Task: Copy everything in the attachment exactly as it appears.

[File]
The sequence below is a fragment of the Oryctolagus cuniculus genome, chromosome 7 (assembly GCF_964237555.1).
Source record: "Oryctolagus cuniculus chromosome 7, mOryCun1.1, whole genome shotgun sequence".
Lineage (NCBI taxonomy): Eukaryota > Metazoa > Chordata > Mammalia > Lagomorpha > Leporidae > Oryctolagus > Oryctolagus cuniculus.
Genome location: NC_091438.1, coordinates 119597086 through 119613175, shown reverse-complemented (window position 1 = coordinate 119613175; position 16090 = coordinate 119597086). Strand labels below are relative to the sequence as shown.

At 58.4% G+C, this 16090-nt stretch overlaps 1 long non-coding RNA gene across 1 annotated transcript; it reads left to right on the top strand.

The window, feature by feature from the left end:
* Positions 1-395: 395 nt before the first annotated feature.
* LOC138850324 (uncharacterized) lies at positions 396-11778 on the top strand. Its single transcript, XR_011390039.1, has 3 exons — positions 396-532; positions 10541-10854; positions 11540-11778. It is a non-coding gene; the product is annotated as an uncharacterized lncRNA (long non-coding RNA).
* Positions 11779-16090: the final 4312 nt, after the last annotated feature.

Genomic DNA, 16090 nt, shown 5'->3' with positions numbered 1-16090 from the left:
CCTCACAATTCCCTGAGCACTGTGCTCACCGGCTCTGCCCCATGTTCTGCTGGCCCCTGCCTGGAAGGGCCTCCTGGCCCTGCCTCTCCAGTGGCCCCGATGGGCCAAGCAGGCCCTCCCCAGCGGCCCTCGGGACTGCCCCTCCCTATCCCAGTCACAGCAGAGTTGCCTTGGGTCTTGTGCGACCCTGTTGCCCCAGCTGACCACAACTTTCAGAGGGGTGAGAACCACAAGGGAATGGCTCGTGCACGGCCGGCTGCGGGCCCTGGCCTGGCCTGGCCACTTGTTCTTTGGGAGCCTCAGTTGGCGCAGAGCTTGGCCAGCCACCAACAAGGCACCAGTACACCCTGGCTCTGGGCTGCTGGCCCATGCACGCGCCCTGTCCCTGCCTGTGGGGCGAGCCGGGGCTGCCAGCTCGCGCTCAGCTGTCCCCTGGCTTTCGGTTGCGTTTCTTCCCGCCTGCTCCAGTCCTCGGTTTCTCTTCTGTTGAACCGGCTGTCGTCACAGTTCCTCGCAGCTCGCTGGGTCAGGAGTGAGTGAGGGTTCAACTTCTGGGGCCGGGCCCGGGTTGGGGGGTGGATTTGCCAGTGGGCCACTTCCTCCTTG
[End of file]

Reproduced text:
The sequence below is a fragment of the Oryctolagus cuniculus genome, chromosome 7 (assembly GCF_964237555.1).
Source record: "Oryctolagus cuniculus chromosome 7, mOryCun1.1, whole genome shotgun sequence".
Lineage (NCBI taxonomy): Eukaryota > Metazoa > Chordata > Mammalia > Lagomorpha > Leporidae > Oryctolagus > Oryctolagus cuniculus.
Genome location: NC_091438.1, coordinates 119597086 through 119613175, shown reverse-complemented (window position 1 = coordinate 119613175; position 16090 = coordinate 119597086). Strand labels below are relative to the sequence as shown.

At 58.4% G+C, this 16090-nt stretch overlaps 1 long non-coding RNA gene across 1 annotated transcript; it reads left to right on the top strand.

The window, feature by feature from the left end:
* Positions 1-395: 395 nt before the first annotated feature.
* LOC138850324 (uncharacterized) lies at positions 396-11778 on the top strand. Its single transcript, XR_011390039.1, has 3 exons — positions 396-532; positions 10541-10854; positions 11540-11778. It is a non-coding gene; the product is annotated as an uncharacterized lncRNA (long non-coding RNA).
* Positions 11779-16090: the final 4312 nt, after the last annotated feature.

Genomic DNA, 16090 nt, shown 5'->3' with positions numbered 1-16090 from the left:
CCTCACAATTCCCTGAGCACTGTGCTCACCGGCTCTGCCCCATGTTCTGCTGGCCCCTGCCTGGAAGGGCCTCCTGGCCCTGCCTCTCCAGTGGCCCCGATGGGCCAAGCAGGCCCTCCCCAGCGGCCCTCGGGACTGCCCCTCCCTATCCCAGTCACAGCAGAGTTGCCTTGGGTCTTGTGCGACCCTGTTGCCCCAGCTGACCACAACTTTCAGAGGGGTGAGAACCACAAGGGAATGGCTCGTGCACGGCCGGCTGCGGGCCCTGGCCTGGCCTGGCCACTTGTTCTTTGGGAGCCTCAGTTGGCGCAGAGCTTGGCCAGCCACCAACAAGGCACCAGTACACCCTGGCTCTGGGCTGCTGGCCCATGCACGCGCCCTGTCCCTGCCTGTGGGGCGAGCCGGGGCTGCCAGCTCGCGCTCAGCTGTCCCCTGGCTTTCGGTTGCGTTTCTTCCCGCCTGCTCCAGTCCTCGGTTTCTCTTCTGTTGAACCGGCTGTCGTCACAGTTCCTCGCAGCTCGCTGGGTCAGGAGTGAGTGAGGGTTCAACTTCTGGGGCCGGGCCCGGGTTGGGGGGTGGATTTGCCAGTGGGCCACTTCCTCCTTG